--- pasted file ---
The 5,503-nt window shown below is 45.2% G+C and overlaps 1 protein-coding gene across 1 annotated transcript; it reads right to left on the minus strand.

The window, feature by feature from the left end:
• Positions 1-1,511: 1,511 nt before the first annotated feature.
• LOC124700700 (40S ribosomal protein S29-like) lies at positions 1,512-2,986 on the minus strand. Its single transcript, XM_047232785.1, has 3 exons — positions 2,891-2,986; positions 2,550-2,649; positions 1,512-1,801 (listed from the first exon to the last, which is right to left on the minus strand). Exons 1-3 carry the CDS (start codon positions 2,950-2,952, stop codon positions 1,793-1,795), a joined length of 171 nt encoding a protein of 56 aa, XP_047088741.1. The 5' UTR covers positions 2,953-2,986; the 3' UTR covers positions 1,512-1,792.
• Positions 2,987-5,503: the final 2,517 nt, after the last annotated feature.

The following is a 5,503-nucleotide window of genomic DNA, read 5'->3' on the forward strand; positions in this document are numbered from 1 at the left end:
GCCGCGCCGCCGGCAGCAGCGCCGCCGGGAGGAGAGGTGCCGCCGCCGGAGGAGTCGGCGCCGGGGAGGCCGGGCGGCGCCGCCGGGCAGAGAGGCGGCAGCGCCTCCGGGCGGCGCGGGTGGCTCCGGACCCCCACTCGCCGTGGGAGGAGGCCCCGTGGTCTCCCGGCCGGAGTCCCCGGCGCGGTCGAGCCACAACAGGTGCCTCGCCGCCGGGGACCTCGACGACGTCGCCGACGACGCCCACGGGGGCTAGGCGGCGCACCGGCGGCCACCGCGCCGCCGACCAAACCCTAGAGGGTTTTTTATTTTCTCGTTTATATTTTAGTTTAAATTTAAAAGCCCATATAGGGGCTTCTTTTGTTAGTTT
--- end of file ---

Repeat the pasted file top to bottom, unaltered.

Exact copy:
The 5,503-nt window shown below is 45.2% G+C and overlaps 1 protein-coding gene across 1 annotated transcript; it reads right to left on the minus strand.

The window, feature by feature from the left end:
• Positions 1-1,511: 1,511 nt before the first annotated feature.
• LOC124700700 (40S ribosomal protein S29-like) lies at positions 1,512-2,986 on the minus strand. Its single transcript, XM_047232785.1, has 3 exons — positions 2,891-2,986; positions 2,550-2,649; positions 1,512-1,801 (listed from the first exon to the last, which is right to left on the minus strand). Exons 1-3 carry the CDS (start codon positions 2,950-2,952, stop codon positions 1,793-1,795), a joined length of 171 nt encoding a protein of 56 aa, XP_047088741.1. The 5' UTR covers positions 2,953-2,986; the 3' UTR covers positions 1,512-1,792.
• Positions 2,987-5,503: the final 2,517 nt, after the last annotated feature.

The following is a 5,503-nucleotide window of genomic DNA, read 5'->3' on the forward strand; positions in this document are numbered from 1 at the left end:
GCCGCGCCGCCGGCAGCAGCGCCGCCGGGAGGAGAGGTGCCGCCGCCGGAGGAGTCGGCGCCGGGGAGGCCGGGCGGCGCCGCCGGGCAGAGAGGCGGCAGCGCCTCCGGGCGGCGCGGGTGGCTCCGGACCCCCACTCGCCGTGGGAGGAGGCCCCGTGGTCTCCCGGCCGGAGTCCCCGGCGCGGTCGAGCCACAACAGGTGCCTCGCCGCCGGGGACCTCGACGACGTCGCCGACGACGCCCACGGGGGCTAGGCGGCGCACCGGCGGCCACCGCGCCGCCGACCAAACCCTAGAGGGTTTTTTATTTTCTCGTTTATATTTTAGTTTAAATTTAAAAGCCCATATAGGGGCTTCTTTTGTTAGTTT